Lee Resolution  

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Train wreck at Montparnasse (October 22, 1895) by Studio Lévy and Sons.
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Train wreck at Montparnasse (October 22, 1895) by Studio Lévy and Sons.

The Lee Resolution (also known as "The Resolution for Independence") was the formal assertion passed by the Second Continental Congress on July 2, 1776 which declared the establishment of a new country of United Colonies as independent from the British Empire, creating what became the United States of America. News of this act was published that evening in the Pennsylvania Evening Post and the next day in the Pennsylvania Gazette. The text of the document formally announcing this action was the Declaration of Independence, approved two days later on July 4, 1776, which is celebrated as Independence Day.

The resolution is named for Richard Henry Lee of Virginia who proposed it to Congress after receiving instructions from the Virginia Convention and its President Edmund Pendleton. Lee's full resolution had three parts which were considered by Congress on June 7, 1776. Along with the independence issue, it also proposed to establish a plan for ensuing American foreign relations, and to prepare a plan of a confederation for the states to consider. Congress decided to address each of these three parts separately.

Some sources indicate that Lee used the language from the Virginia Convention's instructions almost verbatim. Voting was delayed for several weeks on the first part of the resolution while state support and legislative instruction for independence were consolidated, but the press of events forced the other less-discussed parts to proceed immediately. On June 10, Congress decided to form a committee to draft a declaration of independence in case the resolution should pass. On June 11, John Adams, Thomas Jefferson, Benjamin Franklin, Roger Sherman, and Robert R. Livingston were appointed as the Committee of Five to accomplish this. That same day, Congress decided to establish two other committees to develop the resolution's last two parts. The following day, another committee of five (John Dickinson, Benjamin Franklin, John Adams, Benjamin Harrison V, and Robert Morris) was established to prepare a plan of treaties to be proposed to foreign powers; a third committee was created, consisting of one member from each colony, to prepare a draft of a constitution for confederation of the states.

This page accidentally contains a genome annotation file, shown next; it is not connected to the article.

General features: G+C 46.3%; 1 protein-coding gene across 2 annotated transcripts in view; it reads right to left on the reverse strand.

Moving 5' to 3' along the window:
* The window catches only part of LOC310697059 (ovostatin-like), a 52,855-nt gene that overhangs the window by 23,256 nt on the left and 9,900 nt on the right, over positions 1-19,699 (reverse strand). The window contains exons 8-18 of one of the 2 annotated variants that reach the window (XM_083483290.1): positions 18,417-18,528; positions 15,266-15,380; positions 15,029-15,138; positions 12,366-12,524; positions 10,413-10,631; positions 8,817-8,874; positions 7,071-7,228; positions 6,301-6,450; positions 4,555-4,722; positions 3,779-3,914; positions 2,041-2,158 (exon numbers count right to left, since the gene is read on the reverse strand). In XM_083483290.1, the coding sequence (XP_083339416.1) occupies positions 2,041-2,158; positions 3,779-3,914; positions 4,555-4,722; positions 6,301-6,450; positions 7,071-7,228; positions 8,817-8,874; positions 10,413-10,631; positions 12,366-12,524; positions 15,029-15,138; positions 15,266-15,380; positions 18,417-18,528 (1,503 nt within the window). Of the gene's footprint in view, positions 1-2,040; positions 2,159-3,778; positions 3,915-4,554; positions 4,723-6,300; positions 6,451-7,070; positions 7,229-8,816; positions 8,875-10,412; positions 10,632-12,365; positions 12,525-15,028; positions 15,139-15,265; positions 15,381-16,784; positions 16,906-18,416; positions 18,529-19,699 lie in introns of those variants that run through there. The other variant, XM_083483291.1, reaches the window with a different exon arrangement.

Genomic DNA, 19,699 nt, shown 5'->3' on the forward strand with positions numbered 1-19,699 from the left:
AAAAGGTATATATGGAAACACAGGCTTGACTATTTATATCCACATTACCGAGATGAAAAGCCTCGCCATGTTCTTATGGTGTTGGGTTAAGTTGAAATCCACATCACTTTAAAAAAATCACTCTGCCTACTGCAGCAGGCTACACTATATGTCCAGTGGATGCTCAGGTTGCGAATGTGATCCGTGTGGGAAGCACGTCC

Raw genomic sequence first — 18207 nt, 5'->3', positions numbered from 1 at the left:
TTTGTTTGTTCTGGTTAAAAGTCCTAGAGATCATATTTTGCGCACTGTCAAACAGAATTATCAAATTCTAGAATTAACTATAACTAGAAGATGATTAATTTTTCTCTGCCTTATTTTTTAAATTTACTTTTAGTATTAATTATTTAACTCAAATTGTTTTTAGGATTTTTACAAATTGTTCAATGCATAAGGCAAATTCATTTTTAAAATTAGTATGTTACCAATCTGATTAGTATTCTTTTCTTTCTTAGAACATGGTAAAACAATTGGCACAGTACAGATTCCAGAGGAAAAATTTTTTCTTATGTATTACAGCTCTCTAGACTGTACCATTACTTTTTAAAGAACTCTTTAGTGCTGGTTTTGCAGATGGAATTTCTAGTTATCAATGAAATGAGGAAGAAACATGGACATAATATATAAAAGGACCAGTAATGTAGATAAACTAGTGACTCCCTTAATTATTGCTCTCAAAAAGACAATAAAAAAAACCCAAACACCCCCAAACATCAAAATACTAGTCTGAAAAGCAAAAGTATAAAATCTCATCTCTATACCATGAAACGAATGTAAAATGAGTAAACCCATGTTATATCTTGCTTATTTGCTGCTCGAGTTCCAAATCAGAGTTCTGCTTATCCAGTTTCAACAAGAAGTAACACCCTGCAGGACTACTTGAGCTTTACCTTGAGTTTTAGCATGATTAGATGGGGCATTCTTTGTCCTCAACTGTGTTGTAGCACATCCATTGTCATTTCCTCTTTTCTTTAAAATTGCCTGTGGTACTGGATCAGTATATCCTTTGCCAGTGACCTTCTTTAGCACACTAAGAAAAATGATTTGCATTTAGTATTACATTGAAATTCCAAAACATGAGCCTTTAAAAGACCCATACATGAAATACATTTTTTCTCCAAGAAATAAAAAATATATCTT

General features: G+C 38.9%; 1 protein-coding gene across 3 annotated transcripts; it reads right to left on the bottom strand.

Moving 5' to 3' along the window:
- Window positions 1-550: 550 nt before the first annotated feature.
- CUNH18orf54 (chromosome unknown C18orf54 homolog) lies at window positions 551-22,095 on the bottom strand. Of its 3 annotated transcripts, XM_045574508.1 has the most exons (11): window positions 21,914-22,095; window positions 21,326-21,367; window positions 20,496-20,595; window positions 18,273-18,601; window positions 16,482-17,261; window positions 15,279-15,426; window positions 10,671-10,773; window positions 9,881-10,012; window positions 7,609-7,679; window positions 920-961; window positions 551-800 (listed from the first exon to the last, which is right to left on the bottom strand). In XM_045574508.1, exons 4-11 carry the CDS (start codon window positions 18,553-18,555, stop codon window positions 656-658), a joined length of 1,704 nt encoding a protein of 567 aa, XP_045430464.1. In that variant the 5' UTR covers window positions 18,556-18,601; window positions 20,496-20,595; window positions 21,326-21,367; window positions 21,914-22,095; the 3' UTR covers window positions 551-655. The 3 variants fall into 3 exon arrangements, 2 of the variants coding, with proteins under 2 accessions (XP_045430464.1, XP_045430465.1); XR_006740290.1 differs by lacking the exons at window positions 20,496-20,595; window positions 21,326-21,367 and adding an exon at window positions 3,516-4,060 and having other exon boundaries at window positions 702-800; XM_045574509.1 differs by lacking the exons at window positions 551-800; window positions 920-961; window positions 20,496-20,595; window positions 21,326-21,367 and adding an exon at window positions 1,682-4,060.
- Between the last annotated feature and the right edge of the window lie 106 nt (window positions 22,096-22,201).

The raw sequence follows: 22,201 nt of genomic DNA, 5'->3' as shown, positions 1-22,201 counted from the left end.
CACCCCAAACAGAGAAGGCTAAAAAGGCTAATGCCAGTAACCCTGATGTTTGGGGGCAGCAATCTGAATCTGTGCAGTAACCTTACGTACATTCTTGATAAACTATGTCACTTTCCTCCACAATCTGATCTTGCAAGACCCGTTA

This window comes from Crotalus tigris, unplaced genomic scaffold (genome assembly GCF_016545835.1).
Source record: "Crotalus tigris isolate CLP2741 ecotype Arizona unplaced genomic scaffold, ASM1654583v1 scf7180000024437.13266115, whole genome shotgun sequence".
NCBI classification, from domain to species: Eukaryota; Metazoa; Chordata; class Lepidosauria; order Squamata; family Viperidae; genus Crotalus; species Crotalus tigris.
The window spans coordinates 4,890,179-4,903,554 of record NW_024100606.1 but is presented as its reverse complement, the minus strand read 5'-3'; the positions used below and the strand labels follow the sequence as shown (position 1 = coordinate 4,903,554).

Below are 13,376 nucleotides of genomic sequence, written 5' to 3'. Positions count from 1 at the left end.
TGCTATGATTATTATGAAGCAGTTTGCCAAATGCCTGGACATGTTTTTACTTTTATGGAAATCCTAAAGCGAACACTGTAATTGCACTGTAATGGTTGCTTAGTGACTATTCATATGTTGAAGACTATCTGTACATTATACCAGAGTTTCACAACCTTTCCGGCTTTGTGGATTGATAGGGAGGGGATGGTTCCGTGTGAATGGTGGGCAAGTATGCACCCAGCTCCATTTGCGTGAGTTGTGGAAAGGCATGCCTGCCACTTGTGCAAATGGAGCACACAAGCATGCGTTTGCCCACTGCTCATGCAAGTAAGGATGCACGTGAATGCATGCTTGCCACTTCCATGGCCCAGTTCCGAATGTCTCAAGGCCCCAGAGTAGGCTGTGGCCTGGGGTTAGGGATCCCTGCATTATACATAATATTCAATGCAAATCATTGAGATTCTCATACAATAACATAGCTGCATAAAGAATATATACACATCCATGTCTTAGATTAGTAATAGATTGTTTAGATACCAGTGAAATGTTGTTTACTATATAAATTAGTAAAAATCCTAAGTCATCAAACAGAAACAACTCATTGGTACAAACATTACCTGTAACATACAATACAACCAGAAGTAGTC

The committee appointed to prepare a plan of treaties made its first report on July 18, largely in the writing of John Adams. A limited printing of the document was authorized, and it was reviewed and amended by Congress over the next five weeks. On August 27, the amended plan of treaties was referred back to the committee to develop instructions concerning the amendments, and Richard Henry Lee and James Wilson were added to the committee. Two days later, the committee was empowered to prepare further instructions and report back to Congress. The formal version of the plan of treaties was adopted on September 17. On September 24, Congress approved negotiating instructions for commissioners to obtain a treaty with France, based on the template provided in the plan of treaties; the next day, Benjamin Franklin, Silas Deane, and Thomas Jefferson were elected commissioners to the court of France.



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